One of my favorite movies related to photography is Pecker by John Waters. It’s a charming story about a young, amateur photographer from Baltimore who turns the New York art scene on its ear. Pecker’s pictures are so sincere, they turn ugly into beautiful, common to unique, and pretense to absurdity. Maybe this is why I like Mathew Scott’s photographs. Like Pecker, he is not shy about presenting a raw, personal reality… bathed in grit, warts, and all.
Somehow his subjects remain vulnerable in spite of their stoicism, other times the exact opposite is true. Recognizing this alternating trend is a large part of what makes the work entertaining. The irony is amplified by an uncanny ability to make snap judgments regarding color, composition, and light.
From many of the experiences he has recorded I expected the artist to be a little depressed, maybe morose or apathetic in nature. Thankfully I was wrong. It turns out he is a proud father with a healthy attitude. We discussed some future projects and concepts that make me feel as if I am witnessing a chrysalis period in his career. Hopefully he will continue to have a humble and loyal eye toward his subject matter. This disposition is fertile ground for a solid body of work, and offers the great possibility of some bright developments through the lens of Mathew Scott.
Gilles d’Amecourt Why do you feel that photography is the best medium for expressing your thoughts?
Mathew Scott I have an overwhelming urge to share my point of view, and express myself creatively. Photography allows me to do this. It allows me to both share with others how I view the world around me, and it answers my own questions about myself, and who I am. Photography is a necessary part of my life, it truly defines who I am and how I live.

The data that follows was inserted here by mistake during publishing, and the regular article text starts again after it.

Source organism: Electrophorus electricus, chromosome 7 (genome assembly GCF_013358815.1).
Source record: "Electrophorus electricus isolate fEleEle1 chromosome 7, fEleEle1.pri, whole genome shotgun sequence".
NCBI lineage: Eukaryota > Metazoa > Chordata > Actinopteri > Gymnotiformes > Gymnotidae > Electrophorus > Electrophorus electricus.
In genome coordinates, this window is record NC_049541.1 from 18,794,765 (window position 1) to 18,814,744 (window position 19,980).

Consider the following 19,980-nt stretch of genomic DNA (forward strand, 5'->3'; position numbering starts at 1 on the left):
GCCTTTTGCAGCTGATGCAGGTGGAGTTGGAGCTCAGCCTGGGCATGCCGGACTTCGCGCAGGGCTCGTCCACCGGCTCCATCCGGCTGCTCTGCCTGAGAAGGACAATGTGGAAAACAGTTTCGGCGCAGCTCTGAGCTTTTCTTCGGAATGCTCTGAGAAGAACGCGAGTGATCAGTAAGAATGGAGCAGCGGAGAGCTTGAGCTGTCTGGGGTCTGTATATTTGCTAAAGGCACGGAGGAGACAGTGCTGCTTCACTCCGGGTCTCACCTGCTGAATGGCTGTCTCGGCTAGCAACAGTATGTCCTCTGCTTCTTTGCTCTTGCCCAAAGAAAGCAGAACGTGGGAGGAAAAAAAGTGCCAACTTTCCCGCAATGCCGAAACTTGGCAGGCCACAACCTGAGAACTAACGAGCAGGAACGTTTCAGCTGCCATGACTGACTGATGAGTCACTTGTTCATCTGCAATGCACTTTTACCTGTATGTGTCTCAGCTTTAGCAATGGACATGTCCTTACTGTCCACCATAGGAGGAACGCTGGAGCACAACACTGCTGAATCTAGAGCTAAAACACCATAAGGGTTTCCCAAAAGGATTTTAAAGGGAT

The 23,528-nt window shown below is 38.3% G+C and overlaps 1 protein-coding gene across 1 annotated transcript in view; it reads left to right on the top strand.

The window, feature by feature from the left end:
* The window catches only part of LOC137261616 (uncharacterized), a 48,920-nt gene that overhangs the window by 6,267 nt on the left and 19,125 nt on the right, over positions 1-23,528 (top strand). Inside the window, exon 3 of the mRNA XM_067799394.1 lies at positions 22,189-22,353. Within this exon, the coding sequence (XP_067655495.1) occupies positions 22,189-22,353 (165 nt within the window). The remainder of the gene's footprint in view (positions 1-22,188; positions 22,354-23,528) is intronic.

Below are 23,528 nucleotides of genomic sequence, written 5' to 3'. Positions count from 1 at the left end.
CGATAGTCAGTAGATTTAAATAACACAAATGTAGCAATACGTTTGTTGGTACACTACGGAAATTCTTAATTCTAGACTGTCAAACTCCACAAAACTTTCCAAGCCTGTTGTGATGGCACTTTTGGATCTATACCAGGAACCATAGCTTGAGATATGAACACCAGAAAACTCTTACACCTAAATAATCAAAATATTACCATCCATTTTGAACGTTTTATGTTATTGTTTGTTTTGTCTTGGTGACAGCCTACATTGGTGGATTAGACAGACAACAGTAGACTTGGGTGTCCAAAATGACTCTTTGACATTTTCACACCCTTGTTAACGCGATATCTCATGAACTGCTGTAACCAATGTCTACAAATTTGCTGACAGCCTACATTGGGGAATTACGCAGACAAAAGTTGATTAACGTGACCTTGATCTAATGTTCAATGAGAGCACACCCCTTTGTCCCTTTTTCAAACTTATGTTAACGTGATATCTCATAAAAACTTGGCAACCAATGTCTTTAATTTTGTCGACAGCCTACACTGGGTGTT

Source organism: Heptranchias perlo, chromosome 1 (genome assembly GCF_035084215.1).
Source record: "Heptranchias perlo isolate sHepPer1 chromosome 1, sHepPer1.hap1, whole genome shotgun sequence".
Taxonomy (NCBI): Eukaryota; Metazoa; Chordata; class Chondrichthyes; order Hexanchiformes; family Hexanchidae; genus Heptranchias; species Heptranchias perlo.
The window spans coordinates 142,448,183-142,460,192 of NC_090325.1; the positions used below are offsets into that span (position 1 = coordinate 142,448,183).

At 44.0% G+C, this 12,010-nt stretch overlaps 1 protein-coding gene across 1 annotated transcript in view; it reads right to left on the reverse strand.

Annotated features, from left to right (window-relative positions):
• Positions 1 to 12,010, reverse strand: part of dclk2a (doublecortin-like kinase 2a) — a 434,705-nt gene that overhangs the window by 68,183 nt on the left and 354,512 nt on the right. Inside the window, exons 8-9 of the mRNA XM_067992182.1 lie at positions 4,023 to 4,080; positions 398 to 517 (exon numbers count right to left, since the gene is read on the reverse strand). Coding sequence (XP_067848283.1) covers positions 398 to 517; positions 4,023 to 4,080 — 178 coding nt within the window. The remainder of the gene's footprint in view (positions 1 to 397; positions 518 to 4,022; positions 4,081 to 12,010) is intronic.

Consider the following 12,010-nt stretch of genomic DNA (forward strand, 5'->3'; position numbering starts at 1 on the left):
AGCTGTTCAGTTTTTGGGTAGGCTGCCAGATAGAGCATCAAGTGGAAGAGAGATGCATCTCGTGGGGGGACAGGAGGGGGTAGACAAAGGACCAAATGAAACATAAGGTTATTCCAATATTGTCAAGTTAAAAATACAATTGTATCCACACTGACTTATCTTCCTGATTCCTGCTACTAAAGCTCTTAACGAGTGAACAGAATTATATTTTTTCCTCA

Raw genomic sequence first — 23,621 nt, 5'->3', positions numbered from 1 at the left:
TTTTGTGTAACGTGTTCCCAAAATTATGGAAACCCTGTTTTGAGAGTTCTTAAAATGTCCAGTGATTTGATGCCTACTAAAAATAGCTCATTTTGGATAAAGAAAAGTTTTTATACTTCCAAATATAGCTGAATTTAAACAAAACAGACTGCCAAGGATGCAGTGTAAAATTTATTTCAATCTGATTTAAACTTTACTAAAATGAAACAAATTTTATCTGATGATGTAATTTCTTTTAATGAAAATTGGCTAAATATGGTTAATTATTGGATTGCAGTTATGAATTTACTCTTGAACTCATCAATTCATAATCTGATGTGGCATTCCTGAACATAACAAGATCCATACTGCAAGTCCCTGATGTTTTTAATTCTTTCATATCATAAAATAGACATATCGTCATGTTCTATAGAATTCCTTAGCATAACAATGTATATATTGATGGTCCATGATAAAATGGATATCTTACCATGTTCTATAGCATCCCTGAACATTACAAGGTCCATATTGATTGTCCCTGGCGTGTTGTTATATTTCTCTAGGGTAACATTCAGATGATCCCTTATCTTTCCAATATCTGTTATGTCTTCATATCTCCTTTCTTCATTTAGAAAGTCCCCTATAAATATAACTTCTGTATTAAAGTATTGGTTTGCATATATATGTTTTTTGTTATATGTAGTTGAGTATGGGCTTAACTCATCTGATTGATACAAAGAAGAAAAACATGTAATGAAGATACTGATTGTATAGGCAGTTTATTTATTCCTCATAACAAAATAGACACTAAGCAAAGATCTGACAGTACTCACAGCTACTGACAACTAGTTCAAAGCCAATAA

GdA How would you describe your photographic style?
MS I would have to say my style focuses on the “real”—I would not go as far as saying documentary, because I do give direction, and I tend to take control of the shoot, or alter what is really going on to achieve my desired results—I try and stay true to what’s happening at the time, but sometimes the truth can make for a boring, or at least a visually boring, image, sometimes you have to “lie” a little… and that’s the very important difference between myself and a documentary photographer.
GdA The Book of Mathew is a very personal body of work. Regarding these images, do you care if the viewer can relate to where you’re coming from, or would you prefer they draw their own conclusions?
MS In my opinion, if someone takes the time to think about my work long enough to draw a conclusion, then I feel they get it… All I want from that particular project is for people to notice it, and think about it. The stories behind the images are from my own personal experiences, and each image has had an effect on me in a number of ways. I don’t feel the need to explain the effects or emotions I have gained from this project. I feel that some bodies of work need artist statements, and some do not—The Book of Mathew is a body of work that is best left interpreted by the viewer.
GdA Who are your biggest influences?
MS Here’s a short list: Bill Owens, Stephen Shore, Larry Sultan, Todd Hido, Alec Soth, Joel Sternfeld, Nadav Kander, Robert Adams, William Eggleston, Robert Frank, Richard Avedon, Arnold Newman, Philip-Lorca diCorcia, Larry Clark.